Jiwani Coastal Wetland

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Jiwani Coastal Wetland
Jiwani Coastal Wetland 4.jpg
Dead Coral ground in Jiwani Coastal Wetland
Type Wetland
Location Gawater Bay, Balochistan, Pakistan
Coordinates 25°05′N 61°48′E / 25.083°N 61.800°E / 25.083; 61.800Coordinates: 25°05′N 61°48′E / 25.083°N 61.800°E / 25.083; 61.800
Area 11,367 acres (46.00 km2)
Designated May 10, 2001 [1]
Mangrove tree plantations for conservation of the Mangrove forest

The Jiwani Coastal Wetland is a wetland located in Balochistan, Pakistan, near the town of Jiwani. The site is one of the 19 Ramsar sites in Pakistan and was inducted in 2001.[2]

Location and geography[edit]

The site is located at the edge of Gawater Bay along the delta of Dasht River near Jiwani town in Gwadar District of Balochistan. The wetland has an area of 11,367 acres (46.00 km2) extending westward towards the Iranian border and is contiguous with the Govater Bay of Iran.[2] The eastern side of the coast is known as Dran and is composed of sandy beaches with rocky cliffs. Towards the Iranian border, it has a plain and low swampy geology. Climatic condition in the area is arid with very low rainfall.[3] Dasht river is the main source of fresh water for the mangrove forest and the region along with seasonal runoff of rainwater from the nearby hills.[3]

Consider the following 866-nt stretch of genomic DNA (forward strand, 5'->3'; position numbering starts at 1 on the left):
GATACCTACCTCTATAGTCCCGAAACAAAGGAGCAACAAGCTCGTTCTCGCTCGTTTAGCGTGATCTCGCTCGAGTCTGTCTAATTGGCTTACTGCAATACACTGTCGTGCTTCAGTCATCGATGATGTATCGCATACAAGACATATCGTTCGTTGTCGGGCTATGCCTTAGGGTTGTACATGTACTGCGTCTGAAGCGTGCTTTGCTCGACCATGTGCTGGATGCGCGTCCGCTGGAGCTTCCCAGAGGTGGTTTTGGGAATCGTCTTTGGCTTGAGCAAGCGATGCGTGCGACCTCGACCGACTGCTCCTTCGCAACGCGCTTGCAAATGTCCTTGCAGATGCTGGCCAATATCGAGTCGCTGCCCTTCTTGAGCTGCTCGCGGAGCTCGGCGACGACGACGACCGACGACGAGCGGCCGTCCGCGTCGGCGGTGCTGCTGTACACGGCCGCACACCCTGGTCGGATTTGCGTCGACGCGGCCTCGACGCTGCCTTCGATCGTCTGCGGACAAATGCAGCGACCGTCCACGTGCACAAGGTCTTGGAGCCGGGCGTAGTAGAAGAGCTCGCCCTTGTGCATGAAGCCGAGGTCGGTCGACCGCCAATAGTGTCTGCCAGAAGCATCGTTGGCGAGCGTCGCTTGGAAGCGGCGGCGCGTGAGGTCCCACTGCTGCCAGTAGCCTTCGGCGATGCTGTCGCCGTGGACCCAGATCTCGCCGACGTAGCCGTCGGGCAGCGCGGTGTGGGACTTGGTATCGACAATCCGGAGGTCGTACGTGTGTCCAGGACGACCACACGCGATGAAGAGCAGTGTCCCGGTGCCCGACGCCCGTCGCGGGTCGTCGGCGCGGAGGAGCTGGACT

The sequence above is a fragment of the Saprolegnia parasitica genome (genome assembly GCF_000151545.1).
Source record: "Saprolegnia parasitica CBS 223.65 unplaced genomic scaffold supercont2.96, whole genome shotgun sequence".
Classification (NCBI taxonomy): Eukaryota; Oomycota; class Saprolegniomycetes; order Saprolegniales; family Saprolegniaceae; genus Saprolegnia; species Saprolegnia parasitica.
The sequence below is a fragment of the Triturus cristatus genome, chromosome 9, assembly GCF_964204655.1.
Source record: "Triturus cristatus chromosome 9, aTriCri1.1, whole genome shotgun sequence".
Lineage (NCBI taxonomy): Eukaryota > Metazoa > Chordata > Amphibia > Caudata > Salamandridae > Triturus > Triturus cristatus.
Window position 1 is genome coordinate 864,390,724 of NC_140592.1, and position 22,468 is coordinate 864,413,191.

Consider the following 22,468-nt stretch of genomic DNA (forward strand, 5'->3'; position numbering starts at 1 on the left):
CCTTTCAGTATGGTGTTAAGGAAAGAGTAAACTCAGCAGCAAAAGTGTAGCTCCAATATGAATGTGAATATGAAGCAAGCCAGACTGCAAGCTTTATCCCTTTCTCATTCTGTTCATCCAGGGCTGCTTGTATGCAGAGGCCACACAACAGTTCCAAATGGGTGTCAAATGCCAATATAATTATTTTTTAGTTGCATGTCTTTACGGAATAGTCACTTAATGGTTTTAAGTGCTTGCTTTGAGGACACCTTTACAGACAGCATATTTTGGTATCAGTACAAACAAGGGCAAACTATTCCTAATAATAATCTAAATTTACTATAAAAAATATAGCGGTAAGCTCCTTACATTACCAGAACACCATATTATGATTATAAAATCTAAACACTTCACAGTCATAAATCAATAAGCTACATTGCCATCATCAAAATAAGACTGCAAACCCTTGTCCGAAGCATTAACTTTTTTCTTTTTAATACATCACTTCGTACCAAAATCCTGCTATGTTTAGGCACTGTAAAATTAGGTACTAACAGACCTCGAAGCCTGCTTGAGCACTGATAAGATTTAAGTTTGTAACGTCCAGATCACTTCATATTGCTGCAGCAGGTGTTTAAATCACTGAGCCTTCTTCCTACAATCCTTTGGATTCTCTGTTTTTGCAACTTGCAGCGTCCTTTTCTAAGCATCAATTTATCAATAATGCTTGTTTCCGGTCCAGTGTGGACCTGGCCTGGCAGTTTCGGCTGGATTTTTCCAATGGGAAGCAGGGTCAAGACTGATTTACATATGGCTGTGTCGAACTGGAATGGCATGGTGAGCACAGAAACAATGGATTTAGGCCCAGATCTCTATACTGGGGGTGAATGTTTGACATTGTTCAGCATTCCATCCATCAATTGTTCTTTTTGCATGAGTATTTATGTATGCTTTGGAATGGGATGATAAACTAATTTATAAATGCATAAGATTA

Flora and fauna[edit]

Jiwani coast provides two main ecological habitats; the mangrove swamps and the sandy beaches.[3] The site near the delta is swampy and marshy and is covered with one of the three species of Mangroves in Pakistan; Avicennia marina.[3] Jiwani is also an important nesting site for the endangered olive ridley and green turtles.[2] The four turtle beaches where they nest are clustered on the eastern side of the coastline and are considered one of the most important marine turtle sites in Pakistan. Each year, thousands of migratory birds are sighted in the region.[3] According to the book Avian Diversity of Jiwani Coastal Wetlands, Pakistan, 112 species of birds were recorded of which 79 species were migratory and 33 were resident. Of the 79 migratory species, 54 migrated during winters, 11 migrated during summers, 10 were year round visitors, and 3 species were vagrant.[4]

Conservation[edit]

Fishing is the major source of income for the locals however plans to grant fishing and offshore drilling rights to foreign firms have increased the concerns of conservation authorities.[2] Local community uses the mangrove wood for domestic use which is threatening the mangrove forest. Balochistan Conservation Strategy to promote sustainable development in Balochistan emphasises the conservation of these coastal wetland. In 1999, WWF Pakistan initiated conservation drives, Mangrove Conservation Project and Turtle Conservation Project, to protect the wetlands from adverse effects and threats.[3]

Gallery[edit]

See also[edit]

References[edit]

  1. ^ "Ramsar List". Ramsar.org. Retrieved 13 April 2013. 
  2. ^ a b c d "Jiwani Coastal Wetland". The Annotated Ramsar List of Wetlands of International Importance. The Ramsar Convention on Wetlands. Retrieved 13 September 2012. 
  3. ^ a b c d e f "Jiwani Coastal Wetland" (PDF). Information Sheet on Ramsar Wetlands. Wetlands. Retrieved 13 September 2012. 
  4. ^ Zulfiqar, Ali (14 October 2009). Avian Diversity of Jiwani Coastal Wetlands, Pakistan. VDM Verlag. p. 172. ISBN 978-3639206487. Retrieved 13 September 2012. 

External links[edit]